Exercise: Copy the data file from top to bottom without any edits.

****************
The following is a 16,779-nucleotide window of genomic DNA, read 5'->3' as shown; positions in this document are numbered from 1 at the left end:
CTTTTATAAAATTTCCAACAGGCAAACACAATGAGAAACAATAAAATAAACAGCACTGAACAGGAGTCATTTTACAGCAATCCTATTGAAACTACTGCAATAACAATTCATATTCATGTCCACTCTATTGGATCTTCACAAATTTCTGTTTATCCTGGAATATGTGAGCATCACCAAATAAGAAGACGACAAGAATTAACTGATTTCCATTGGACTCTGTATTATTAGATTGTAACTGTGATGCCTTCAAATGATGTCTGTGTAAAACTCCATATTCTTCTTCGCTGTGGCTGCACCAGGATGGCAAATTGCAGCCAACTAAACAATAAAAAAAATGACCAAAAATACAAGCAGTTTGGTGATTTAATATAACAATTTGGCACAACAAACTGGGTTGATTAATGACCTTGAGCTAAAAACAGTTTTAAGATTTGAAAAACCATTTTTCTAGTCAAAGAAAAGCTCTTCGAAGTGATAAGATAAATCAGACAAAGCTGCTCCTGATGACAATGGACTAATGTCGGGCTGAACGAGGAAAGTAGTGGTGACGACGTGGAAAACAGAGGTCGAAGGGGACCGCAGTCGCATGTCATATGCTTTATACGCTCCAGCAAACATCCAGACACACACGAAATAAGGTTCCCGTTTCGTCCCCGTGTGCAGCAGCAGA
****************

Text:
The following is a 16,779-nucleotide window of genomic DNA, read 5'->3' as shown; positions in this document are numbered from 1 at the left end:
CTTTTATAAAATTTCCAACAGGCAAACACAATGAGAAACAATAAAATAAACAGCACTGAACAGGAGTCATTTTACAGCAATCCTATTGAAACTACTGCAATAACAATTCATATTCATGTCCACTCTATTGGATCTTCACAAATTTCTGTTTATCCTGGAATATGTGAGCATCACCAAATAAGAAGACGACAAGAATTAACTGATTTCCATTGGACTCTGTATTATTAGATTGTAACTGTGATGCCTTCAAATGATGTCTGTGTAAAACTCCATATTCTTCTTCGCTGTGGCTGCACCAGGATGGCAAATTGCAGCCAACTAAACAATAAAAAAAATGACCAAAAATACAAGCAGTTTGGTGATTTAATATAACAATTTGGCACAACAAACTGGGTTGATTAATGACCTTGAGCTAAAAACAGTTTTAAGATTTGAAAAACCATTTTTCTAGTCAAAGAAAAGCTCTTCGAAGTGATAAGATAAATCAGACAAAGCTGCTCCTGATGACAATGGACTAATGTCGGGCTGAACGAGGAAAGTAGTGGTGACGACGTGGAAAACAGAGGTCGAAGGGGACCGCAGTCGCATGTCATATGCTTTATACGCTCCAGCAAACATCCAGACACACACGAAATAAGGTTCCCGTTTCGTCCCCGTGTGCAGCAGCAGA